Lucinda L Damon-Bach
I have been teaching graduate and undergraduate courses at Salem State since summer 1998. Previously, I taught writing at Boston College (1 year) and at Harvard University (5 years), and various writing and literature courses during my graduate work at the State University of New York at Buffalo (4 years).
I also taught grades 8-12 for two years at Chelsea Public School (K-12) in Chelsea, Vermont, volunteered in a special education classroom in Ann Arbor, Michigan, and completed my student teaching at Montera Jr. High in Oakland, California (8th grade) and at Campolindo High School in Moraga, CA (9th and 11th grades). I began my licensure course work at my undergraduate alma mater, University of California, Berkeley, and finished it through the University of Michigan, Ann Arbor.
Before all this, I thought I would become a doctor, went to Kenyon College in Ohio and studied biology and music, then served as an apprentice oceanographer on board Research Vessel Westward--a 125' staysail schooner, doing research in the Caribbean--where, after a horrible experience in high school English, I discovered that I loved Shakespeare. After reading The Tempest and Romeo and Juliet from the ship's library, I decided that I would change my major to English, teach high school, and coach cross-country and track and field. After several years of that, which I loved, I started graduate school to focus on Shakespeare, then discovered 19th-century American women writers and haven't looked back. As Emerson once put it, "The voyage of the best ship is a zig zag line of a hundred tacks." I'm looking forward to the next zigs and zags.
Ph.D. in English, State University of New York at Buffalo. 1995
M.A. in English, Bread Loaf School of English, Middlebury College. 1989
M.A. in English, State University of New York at Buffalo. 1989
B.A. in English with Highest Honors, University of California at Berkeley. 1981
19th-century American literature; English education pedagogy; women's writing including autobiography/memoir; young adult/children's literature; literature of the sea; literature of the environment; travel writing; Shakespeare; poetry.
Founder and current president of the Catharine Maria Sedgwick Society, since 1997.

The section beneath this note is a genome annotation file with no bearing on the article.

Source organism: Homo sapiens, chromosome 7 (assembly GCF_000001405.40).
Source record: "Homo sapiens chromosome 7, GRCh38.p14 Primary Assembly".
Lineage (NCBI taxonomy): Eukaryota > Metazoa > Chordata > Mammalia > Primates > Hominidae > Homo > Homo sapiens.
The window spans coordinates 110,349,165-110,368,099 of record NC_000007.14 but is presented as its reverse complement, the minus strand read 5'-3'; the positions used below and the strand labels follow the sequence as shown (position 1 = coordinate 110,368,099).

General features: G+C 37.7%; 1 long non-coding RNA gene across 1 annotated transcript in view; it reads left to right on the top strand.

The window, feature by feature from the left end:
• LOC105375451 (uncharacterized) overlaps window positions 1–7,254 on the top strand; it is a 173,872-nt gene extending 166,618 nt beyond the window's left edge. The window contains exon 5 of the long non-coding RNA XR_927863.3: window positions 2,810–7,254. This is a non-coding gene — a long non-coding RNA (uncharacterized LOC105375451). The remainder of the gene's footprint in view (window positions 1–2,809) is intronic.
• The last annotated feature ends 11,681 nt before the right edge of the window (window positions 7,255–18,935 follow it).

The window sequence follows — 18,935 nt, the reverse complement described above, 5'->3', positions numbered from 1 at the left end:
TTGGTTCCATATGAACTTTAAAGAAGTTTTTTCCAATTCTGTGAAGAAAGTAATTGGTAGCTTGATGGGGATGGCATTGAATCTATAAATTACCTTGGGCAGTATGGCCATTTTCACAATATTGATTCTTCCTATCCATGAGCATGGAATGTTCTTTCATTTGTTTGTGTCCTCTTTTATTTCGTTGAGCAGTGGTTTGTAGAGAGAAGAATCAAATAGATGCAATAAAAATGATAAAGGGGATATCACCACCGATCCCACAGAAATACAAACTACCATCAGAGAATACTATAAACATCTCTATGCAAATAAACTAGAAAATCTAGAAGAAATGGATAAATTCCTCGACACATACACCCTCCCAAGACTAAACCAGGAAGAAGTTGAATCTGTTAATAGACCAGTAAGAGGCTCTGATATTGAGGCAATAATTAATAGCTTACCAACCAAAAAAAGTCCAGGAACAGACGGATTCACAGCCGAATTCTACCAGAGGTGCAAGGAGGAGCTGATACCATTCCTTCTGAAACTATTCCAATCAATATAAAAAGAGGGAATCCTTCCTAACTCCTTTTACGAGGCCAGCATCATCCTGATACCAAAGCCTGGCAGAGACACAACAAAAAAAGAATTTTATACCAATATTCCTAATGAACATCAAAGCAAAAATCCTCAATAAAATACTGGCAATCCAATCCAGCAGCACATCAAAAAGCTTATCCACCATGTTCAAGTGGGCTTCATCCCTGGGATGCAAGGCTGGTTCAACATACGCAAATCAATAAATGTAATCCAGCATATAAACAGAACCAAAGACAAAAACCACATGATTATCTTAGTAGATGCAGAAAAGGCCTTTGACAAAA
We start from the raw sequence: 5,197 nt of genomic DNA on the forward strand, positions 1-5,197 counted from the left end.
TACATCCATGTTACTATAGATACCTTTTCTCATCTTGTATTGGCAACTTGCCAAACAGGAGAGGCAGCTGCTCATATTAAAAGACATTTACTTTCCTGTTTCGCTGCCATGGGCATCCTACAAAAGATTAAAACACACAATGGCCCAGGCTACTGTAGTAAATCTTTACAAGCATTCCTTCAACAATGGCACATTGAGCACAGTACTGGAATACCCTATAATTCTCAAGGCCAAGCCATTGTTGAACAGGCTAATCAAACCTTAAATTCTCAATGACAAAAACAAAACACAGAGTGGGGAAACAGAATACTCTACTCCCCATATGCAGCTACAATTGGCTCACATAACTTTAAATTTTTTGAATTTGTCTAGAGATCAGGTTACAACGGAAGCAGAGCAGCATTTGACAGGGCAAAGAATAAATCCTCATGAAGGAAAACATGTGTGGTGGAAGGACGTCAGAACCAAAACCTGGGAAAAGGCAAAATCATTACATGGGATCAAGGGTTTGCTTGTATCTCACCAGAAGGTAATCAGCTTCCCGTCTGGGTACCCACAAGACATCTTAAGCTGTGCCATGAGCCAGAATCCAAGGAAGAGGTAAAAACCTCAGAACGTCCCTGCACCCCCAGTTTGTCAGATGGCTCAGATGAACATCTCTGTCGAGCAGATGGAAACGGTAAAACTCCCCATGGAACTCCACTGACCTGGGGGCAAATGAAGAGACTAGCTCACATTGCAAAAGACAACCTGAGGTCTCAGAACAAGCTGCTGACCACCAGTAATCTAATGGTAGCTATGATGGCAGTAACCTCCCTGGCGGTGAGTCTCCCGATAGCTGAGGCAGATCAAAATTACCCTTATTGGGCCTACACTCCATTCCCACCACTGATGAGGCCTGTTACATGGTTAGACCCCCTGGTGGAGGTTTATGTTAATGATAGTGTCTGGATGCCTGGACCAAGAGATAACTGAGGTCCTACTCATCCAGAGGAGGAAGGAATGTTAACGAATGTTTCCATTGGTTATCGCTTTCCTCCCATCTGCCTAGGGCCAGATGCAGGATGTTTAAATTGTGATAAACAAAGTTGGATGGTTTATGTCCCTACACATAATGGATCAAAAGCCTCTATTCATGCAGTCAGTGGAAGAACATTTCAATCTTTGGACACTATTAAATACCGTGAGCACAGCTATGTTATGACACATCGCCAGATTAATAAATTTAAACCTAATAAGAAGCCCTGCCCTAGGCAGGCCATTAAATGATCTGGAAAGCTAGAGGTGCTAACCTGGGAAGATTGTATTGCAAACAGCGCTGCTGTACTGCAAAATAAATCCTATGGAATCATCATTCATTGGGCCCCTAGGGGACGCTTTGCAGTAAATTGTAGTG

American author Catharine Maria Sedgwick (1789-1867) published many short stories and novels as well as non-fiction. The Catharine Maria Sedgwick Society promotes the study and awareness of Sedgwick's life and works. It aims to increase availability and access to her writings and offers a forum for established and emerging scholars, as well as others interested in Sedgwick, to exchange ideas, research, and pedagogical strategies.
Coordinator of Secondary Education Minor for English Majors
Coordinator of MAT-English and Co-Coordinator of MA/MAT-English Programs
Teach, administer, and supervise English and Education courses for majors/minors/non-majors and candidates for Initial licensure in Massachusetts.
Damon-Bach, Lucinda, and Victoria Clements, eds. Catharine Maria Sedgwick: Critical Perspectives. Foreword by Mary Kelley. Boston: Northeastern UP, 2003. Print.
Transatlantic Women: Essays on Nineteenth-Century American Women Writers in Great Britain, Ireland, and Europe. Co-edited with Beth Lueck and Brigitte Bailey.
Catharine Maria Sedgwick: Life and Letters. (Working title; first comprehensive biography.)
A sampling of recent conference presentations:
"From the Ground, Up: Five Conferences in Ten Years for Sedgwick and Her Contemporaries." Society for the Study of American Women Writers conference, Philadelphia, October 2009.
"Money Matters: Catharine Sedgwick on Fiscal Responsibility (or, Advice on How to Thrive Even When You've Lost Everything)." American Literature Association, Boston, May 2009.
"Catharine Sedgwick in England: Letters from Abroad to Kindred at Home." Transatlantic Women: Nineteenth-Century American Women Writers in Great Britain, Ireland, and Europe. Rothermere American Institute, Oxford University, Oxford UK, July 2008.
"Changing the Face of American Literary History: Catharine Maria Sedgwick, 180 Years Since." Abernethy Lecture (invited), Middlebury College, March 20, 2008.
"Transforming the Canon of American Literature in Your Classroom," with Teresa Sutton, John Jay High School. New York State English Council Conference, Albany, NY, October 2005.
"Teaching Melville, Douglass, and Sedgwick." Roundtable. Melville Society International Conference, New Bedford, MA, June 2005.
Travel, creating music (hammered dulcimer, penny whistle, recorder, piano, bassoon, flute), yoga, outdoor activities (kayaking, hiking, horseback riding), baking, experimenting with new recipes, farmers' markets, child development.